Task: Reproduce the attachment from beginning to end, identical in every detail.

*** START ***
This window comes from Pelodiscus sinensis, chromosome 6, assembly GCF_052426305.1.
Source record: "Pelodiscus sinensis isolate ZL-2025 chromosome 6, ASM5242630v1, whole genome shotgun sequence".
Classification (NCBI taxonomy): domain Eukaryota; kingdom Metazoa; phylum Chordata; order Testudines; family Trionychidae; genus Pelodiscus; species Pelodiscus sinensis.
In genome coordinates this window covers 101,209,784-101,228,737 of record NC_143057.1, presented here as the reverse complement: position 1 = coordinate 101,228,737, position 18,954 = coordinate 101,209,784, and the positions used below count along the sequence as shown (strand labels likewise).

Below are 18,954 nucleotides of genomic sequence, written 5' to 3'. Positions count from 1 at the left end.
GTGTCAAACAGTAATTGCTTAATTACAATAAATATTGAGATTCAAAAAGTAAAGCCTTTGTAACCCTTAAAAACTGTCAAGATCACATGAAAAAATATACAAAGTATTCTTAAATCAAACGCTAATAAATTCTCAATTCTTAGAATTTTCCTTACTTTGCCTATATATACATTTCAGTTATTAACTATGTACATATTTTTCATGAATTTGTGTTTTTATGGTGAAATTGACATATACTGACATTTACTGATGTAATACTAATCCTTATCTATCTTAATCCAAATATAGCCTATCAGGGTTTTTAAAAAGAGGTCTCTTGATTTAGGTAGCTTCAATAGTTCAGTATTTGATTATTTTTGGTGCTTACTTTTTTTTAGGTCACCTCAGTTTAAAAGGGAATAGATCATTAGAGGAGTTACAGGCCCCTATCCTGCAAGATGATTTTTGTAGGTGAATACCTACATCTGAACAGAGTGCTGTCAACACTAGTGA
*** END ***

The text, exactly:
This window comes from Pelodiscus sinensis, chromosome 6, assembly GCF_052426305.1.
Source record: "Pelodiscus sinensis isolate ZL-2025 chromosome 6, ASM5242630v1, whole genome shotgun sequence".
Classification (NCBI taxonomy): domain Eukaryota; kingdom Metazoa; phylum Chordata; order Testudines; family Trionychidae; genus Pelodiscus; species Pelodiscus sinensis.
In genome coordinates this window covers 101,209,784-101,228,737 of record NC_143057.1, presented here as the reverse complement: position 1 = coordinate 101,228,737, position 18,954 = coordinate 101,209,784, and the positions used below count along the sequence as shown (strand labels likewise).

Below are 18,954 nucleotides of genomic sequence, written 5' to 3'. Positions count from 1 at the left end.
GTGTCAAACAGTAATTGCTTAATTACAATAAATATTGAGATTCAAAAAGTAAAGCCTTTGTAACCCTTAAAAACTGTCAAGATCACATGAAAAAATATACAAAGTATTCTTAAATCAAACGCTAATAAATTCTCAATTCTTAGAATTTTCCTTACTTTGCCTATATATACATTTCAGTTATTAACTATGTACATATTTTTCATGAATTTGTGTTTTTATGGTGAAATTGACATATACTGACATTTACTGATGTAATACTAATCCTTATCTATCTTAATCCAAATATAGCCTATCAGGGTTTTTAAAAAGAGGTCTCTTGATTTAGGTAGCTTCAATAGTTCAGTATTTGATTATTTTTGGTGCTTACTTTTTTTTAGGTCACCTCAGTTTAAAAGGGAATAGATCATTAGAGGAGTTACAGGCCCCTATCCTGCAAGATGATTTTTGTAGGTGAATACCTACATCTGAACAGAGTGCTGTCAACACTAGTGA